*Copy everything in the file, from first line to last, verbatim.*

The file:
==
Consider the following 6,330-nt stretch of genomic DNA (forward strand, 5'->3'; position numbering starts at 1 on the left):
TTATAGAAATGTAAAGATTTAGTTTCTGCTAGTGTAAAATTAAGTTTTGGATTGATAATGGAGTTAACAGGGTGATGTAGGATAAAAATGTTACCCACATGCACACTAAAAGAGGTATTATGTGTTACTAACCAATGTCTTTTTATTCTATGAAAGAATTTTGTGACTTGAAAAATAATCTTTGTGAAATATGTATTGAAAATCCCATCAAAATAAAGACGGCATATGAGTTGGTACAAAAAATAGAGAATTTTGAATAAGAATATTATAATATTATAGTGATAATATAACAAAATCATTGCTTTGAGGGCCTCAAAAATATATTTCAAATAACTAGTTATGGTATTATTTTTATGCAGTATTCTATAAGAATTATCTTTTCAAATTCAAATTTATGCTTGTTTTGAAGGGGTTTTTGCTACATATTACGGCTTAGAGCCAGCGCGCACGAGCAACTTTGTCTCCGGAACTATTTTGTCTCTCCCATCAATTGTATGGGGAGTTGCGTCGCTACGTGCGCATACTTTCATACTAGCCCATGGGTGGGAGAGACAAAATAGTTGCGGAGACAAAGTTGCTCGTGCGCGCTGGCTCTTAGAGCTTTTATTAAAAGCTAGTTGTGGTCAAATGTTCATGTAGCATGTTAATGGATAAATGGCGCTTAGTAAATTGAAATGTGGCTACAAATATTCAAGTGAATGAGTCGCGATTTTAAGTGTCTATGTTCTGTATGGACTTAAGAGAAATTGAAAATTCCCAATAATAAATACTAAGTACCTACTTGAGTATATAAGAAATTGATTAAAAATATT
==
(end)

Consider the following 6,330-nt stretch of genomic DNA (forward strand, 5'->3'; position numbering starts at 1 on the left):
TTATAGAAATGTAAAGATTTAGTTTCTGCTAGTGTAAAATTAAGTTTTGGATTGATAATGGAGTTAACAGGGTGATGTAGGATAAAAATGTTACCCACATGCACACTAAAAGAGGTATTATGTGTTACTAACCAATGTCTTTTTATTCTATGAAAGAATTTTGTGACTTGAAAAATAATCTTTGTGAAATATGTATTGAAAATCCCATCAAAATAAAGACGGCATATGAGTTGGTACAAAAAATAGAGAATTTTGAATAAGAATATTATAATATTATAGTGATAATATAACAAAATCATTGCTTTGAGGGCCTCAAAAATATATTTCAAATAACTAGTTATGGTATTATTTTTATGCAGTATTCTATAAGAATTATCTTTTCAAATTCAAATTTATGCTTGTTTTGAAGGGGTTTTTGCTACATATTACGGCTTAGAGCCAGCGCGCACGAGCAACTTTGTCTCCGGAACTATTTTGTCTCTCCCATCAATTGTATGGGGAGTTGCGTCGCTACGTGCGCATACTTTCATACTAGCCCATGGGTGGGAGAGACAAAATAGTTGCGGAGACAAAGTTGCTCGTGCGCGCTGGCTCTTAGAGCTTTTATTAAAAGCTAGTTGTGGTCAAATGTTCATGTAGCATGTTAATGGATAAATGGCGCTTAGTAAATTGAAATGTGGCTACAAATATTCAAGTGAATGAGTCGCGATTTTAAGTGTCTATGTTCTGTATGGACTTAAGAGAAATTGAAAATTCCCAATAATAAATACTAAGTACCTACTTGAGTATATAAGAAATTGATTAAAAATATT